Everyone is "very energized about us playing. They come listen to us playing, they invite us back, they hope to hear us again," said Micah Johnson, 22, a student at Miles College in Alabama, who plays drums for the Reginald Lewis Quintet.
The group is booked through the summer at Rochester's. "They're excited that music is coming into the place again," Johnson said.
The quintet is made up of five college students who knew each other from the Creative Arts Morgan Village Academy in Camden. The band is named after sax player Lewis, 21, who attends Jackson State University in Mississippi and whose grandfather played the Lawnside clubs in the 1970s and '80s.
The high school friends went their own directions for college, but still get the chance to play together over the summers when they're on break. Some are saving up for tuition, some for plane tickets back to school, others to help out their families.
"The quintet is great," said Daniel Spearman, 20, the pianist. "I'm enjoying the opportunity of ours to play at such a great venue. It's a great opportunity for us to grow as a group, to grow musically."
For Vernon Rochester - the owner of the bar and grill, on the White Horse Pike in a strip shopping center - the music is a chance to try to re-create Lawnside's traditions, help the students, and drum up some business.
The "response has been dynamite . . . Lawnside being brought up on jazz, it was the heart of barbecue cooking for the region. Everybody came to Lawnside," Rochester said. "We knew it was a win-win situation if we could bring barbecue back."
Evesham Avenue in Lawnside was once the home of a vibrant jazz and blues culture, drawing people from Philadelphia and South Jersey to its many barbecue pits after midnight - when "last call" meant no more drinking in other areas, according to Rochester. Before that, it was a stop on the Underground Railroad, and one of the first independent African American communities north of the Mason-Dixon Line.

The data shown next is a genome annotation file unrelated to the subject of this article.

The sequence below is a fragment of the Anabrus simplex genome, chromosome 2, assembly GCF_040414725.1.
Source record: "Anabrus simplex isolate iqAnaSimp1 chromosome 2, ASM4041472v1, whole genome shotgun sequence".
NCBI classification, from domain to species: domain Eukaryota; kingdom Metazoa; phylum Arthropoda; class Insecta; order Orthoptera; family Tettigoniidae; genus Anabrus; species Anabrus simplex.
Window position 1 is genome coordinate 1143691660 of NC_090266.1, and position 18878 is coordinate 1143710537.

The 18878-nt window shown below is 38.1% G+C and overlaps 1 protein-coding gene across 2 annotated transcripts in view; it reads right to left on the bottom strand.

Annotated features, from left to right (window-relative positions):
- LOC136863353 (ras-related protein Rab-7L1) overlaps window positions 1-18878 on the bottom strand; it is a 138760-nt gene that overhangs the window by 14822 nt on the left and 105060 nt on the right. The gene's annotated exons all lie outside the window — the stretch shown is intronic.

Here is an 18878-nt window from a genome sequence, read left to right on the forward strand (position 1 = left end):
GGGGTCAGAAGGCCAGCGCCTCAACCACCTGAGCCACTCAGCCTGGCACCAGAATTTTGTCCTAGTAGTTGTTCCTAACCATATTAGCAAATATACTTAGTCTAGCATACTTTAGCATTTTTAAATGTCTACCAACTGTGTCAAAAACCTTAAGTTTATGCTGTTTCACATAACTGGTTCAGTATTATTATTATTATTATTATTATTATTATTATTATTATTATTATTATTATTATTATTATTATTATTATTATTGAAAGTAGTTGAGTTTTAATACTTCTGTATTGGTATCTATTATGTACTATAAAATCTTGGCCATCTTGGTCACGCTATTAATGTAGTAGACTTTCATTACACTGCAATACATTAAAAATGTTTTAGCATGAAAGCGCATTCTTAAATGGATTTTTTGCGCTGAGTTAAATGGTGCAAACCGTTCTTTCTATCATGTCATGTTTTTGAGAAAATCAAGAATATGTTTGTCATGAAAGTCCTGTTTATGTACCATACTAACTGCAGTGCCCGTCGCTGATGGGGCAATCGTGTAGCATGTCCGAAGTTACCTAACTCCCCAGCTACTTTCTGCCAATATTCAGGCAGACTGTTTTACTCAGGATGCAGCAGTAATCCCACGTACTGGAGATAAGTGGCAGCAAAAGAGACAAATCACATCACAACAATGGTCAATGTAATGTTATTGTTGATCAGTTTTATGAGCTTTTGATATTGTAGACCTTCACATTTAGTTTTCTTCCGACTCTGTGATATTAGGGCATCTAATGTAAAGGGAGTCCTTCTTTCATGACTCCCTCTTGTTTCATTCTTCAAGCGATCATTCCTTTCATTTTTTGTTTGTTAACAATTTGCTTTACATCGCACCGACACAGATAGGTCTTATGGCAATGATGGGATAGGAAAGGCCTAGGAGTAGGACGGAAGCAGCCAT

"That was from the culture, from slavery all the way up to when music started to blossom and you had the rhythm and blues," Rochester said. "People were cooking outside and music was a part of that. They were playing the blues, and the blues translated into a more jazzlike thing, and they just go hand in hand."
For a half-century, though, jazz in Lawnside has been spotty at best. The barbecue pits cooled off, the music faded. Clubs would occasionally open, but nothing seemed to last.
Rochester's is the one of its kind for now, according to the owner. Its neighbors aren't barbecue restaurants with Friday night jazz offerings; one of the closest businesses is a ShopRite. There's plenty of parking.
But the music is good, and there's an optimism that Lawnside can reintegrate jazz and barbecue into its quotidian rhythm.
"If you put a curtain in front of them while they're playing, you'd swear that you're listening to a bunch of 40-, 50-, 60-year-old men playing - not a bunch of 20-year-olds," Rochester said. "It's starting to build up."